A design system and pattern libraries can significantly improve the quality of your UI
QML is so pleasing and quick that when we start a UI project, especially in small teams, we might be tempted to dive into coding without giving proper thought about the underlying design system we want to adopt. Even if we implement someone else's design, we should first try and grasp the design system as a cohesive set of principles that should also inform the way we design and implement specific components.
Pattern libraries help us decline the design system into independent and well-structured components. Creating living pattern libraries (style guides) in QML is a way to promote consistency, re-use, separation of concerns and responsiveness, by also potentially improving communication and shared knowledge among team members, and with stakeholders. We will explore how to create useful living style guides in QML with the help of the Atomic Design methodology (Frost - http://atomicdesign.bradfrost.com/).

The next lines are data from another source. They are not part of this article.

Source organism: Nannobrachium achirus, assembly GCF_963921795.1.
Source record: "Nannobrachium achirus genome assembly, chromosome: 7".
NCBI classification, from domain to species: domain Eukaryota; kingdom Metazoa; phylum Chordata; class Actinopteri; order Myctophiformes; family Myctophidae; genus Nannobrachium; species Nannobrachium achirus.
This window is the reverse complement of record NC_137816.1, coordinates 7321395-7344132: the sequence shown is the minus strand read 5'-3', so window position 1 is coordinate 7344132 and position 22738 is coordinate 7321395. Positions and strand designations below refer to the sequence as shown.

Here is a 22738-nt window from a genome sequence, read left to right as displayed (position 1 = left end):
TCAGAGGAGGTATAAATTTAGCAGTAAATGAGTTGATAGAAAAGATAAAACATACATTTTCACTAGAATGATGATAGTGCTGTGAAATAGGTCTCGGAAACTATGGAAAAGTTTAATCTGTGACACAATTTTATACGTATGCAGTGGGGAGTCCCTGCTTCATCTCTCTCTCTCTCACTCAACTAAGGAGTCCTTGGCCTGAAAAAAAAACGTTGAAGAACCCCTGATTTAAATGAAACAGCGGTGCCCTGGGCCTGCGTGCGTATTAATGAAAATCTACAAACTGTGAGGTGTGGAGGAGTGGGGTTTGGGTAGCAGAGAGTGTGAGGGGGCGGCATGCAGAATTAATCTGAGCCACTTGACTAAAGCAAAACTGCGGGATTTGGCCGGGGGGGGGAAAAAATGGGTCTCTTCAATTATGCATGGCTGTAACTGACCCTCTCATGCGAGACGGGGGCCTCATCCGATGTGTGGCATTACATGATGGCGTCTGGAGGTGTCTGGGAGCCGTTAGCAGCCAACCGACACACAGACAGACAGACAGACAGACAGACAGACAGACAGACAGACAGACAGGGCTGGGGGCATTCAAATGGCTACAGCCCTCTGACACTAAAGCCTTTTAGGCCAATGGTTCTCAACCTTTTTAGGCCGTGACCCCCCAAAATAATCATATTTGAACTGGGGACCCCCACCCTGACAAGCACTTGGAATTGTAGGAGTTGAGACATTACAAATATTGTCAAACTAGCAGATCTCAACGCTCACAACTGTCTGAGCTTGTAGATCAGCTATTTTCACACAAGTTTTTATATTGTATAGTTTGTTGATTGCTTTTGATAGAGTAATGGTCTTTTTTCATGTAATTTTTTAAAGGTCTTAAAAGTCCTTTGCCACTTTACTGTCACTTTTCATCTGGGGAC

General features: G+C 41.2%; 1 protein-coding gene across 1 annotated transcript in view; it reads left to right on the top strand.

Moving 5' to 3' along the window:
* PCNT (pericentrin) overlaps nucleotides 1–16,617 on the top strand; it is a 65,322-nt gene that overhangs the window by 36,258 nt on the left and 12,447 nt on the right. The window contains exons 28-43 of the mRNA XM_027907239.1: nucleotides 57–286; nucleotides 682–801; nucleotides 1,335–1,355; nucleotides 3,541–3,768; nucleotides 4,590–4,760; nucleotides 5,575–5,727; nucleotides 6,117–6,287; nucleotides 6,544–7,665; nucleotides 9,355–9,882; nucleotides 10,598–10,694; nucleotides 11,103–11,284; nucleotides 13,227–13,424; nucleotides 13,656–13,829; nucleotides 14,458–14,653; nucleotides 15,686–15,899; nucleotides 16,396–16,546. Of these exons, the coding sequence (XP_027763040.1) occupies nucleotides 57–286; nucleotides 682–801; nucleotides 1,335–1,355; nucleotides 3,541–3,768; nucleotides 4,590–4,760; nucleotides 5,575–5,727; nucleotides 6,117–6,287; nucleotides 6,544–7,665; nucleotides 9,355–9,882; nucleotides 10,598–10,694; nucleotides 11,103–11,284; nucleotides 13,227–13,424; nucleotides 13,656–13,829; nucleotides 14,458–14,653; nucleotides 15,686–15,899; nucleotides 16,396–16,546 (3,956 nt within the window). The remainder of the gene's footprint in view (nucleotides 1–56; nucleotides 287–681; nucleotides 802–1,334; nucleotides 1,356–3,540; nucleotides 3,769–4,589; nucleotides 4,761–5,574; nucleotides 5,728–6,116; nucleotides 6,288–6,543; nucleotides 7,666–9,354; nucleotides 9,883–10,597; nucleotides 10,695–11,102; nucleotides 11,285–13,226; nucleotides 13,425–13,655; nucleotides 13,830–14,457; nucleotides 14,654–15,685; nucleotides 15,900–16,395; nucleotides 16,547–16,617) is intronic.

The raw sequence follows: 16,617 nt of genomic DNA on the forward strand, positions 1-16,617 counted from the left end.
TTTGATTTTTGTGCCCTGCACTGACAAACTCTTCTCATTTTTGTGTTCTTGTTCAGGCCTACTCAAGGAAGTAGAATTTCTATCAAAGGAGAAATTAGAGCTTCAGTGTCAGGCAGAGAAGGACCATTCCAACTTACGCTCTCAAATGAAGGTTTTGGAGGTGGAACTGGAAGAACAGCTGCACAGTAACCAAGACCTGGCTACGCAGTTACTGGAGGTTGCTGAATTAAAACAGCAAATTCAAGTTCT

Marco designs and implements mobile user interfaces at Maply ( http://www.maply.eu/), which he co-founded.
Before using Qt, he did most development in Sencha Touch (an HTML/JS framework) with occasional web projects in Drupal.
Marco earned a PhD in Linguistics from the University of Cambridge (UK) by developing a simple computational model of human speech recognition.